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JR Boucicaut

2015 Bauer Hockey Goal Catalogue

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Finally getting the 'Lundqvist Loop' on the back of the Reactor skates is a nice touch.

My one concern for Bauer, and it's been there for a while, is with their junior and youth offerings.

The fact is that when I advise parents and hockey associations on what to buy, I have to tell them that they cannot buy a Bauer pad that has decent medial surfaces (ie. the things you slide on when you're in the butterfly) under a size 26+1. This was not always the case. I bought a few sets of *wonderful* Bauer One-series youth pads that were 21+1, and were essentially miniaturised pro pads, which definitely does not describe Bauer's only current youth and small-junior sized offering the Prodigy 2.0. The Prodigy Youth pads are basically road-hockey pads. I can't teach basic techniques -- not even butterfly slides, but simple transitions -- to kids who are wearing them. The pads stick to the ice, and they get frustrated. And so, for the first 4-6 years of hockey, I have to tell goalies and their parents and the associations they play in not to buy Bauer pads.

It's certainly not impossible to make good youth pads. The Reebok X24s are very good, as are the CCM E-Flex II 760; the Warrior Ritual G2s are terrific, and the Brian's Netzero are solid pads as well. For some reason, Bauer seems to have simply given up on this part of the market.

The real shame is that Bauer's Prodigy Youth catching glove is, bar none, the best on the market. It has a nice, deep pocket that can actually hold a regulation puck, and the break is designed so that small hands can actually open and close it. The blocker's a little weak -- the finger protection is feeble, and the boards folds in half under moderate pressure -- but it is usable.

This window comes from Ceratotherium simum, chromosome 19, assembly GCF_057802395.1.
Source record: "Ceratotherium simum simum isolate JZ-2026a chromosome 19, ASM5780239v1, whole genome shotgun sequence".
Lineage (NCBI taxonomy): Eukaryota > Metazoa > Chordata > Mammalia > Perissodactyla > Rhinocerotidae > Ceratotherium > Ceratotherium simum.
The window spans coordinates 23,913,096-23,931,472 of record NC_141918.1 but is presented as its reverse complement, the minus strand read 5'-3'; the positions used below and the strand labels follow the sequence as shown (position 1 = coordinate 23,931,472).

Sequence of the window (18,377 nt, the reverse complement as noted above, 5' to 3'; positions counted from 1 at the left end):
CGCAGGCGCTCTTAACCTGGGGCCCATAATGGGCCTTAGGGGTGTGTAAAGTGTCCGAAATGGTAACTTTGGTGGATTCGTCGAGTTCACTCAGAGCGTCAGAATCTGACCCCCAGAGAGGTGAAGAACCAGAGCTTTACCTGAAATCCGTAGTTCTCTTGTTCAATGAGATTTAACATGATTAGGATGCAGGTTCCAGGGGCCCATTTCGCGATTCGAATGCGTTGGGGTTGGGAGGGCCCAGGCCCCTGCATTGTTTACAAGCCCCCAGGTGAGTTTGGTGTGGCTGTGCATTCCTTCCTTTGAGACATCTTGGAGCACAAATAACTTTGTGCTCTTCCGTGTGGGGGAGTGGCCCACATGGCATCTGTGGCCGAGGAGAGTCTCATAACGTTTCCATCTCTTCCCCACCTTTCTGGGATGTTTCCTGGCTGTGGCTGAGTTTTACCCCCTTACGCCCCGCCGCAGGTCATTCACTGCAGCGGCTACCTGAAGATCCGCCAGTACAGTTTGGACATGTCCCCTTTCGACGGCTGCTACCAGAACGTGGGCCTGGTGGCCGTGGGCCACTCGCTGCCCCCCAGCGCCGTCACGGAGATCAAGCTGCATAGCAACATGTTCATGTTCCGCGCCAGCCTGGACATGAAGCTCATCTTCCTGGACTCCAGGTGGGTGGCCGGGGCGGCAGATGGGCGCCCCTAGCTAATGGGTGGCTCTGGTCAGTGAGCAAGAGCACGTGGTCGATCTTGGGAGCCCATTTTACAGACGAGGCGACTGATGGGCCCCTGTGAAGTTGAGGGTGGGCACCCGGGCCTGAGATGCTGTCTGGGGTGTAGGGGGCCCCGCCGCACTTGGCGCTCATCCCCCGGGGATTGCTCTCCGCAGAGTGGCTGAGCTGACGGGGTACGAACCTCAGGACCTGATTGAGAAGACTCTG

Still, I would imagine Bauer would much rather have people buying full sets of gear rather than just gloves. Having a great glove is nice, but that doesn't inspire brand loyalty the way a full set can. I've watched countless goalies enjoy the Bauer Prodigy gloves and then move on as their hands grow, and almost as many show up with shiny new Prodigy pads only to go home disappointed and frustrated after their first time on the ice.*

*Just to be clear, I never say anything negative to the kids; they're far too suggestible. I just observe their frustration, and then pass it on to the parents and coaches along with the simple explanation.

This is not to slam Bauer by any stretch: they make excellent products, and they're a crucial part of the hockey industry. My concern is that they really seem to have given up on the youth market, and that's a dangerous game even for an industry-leader in sport to play.

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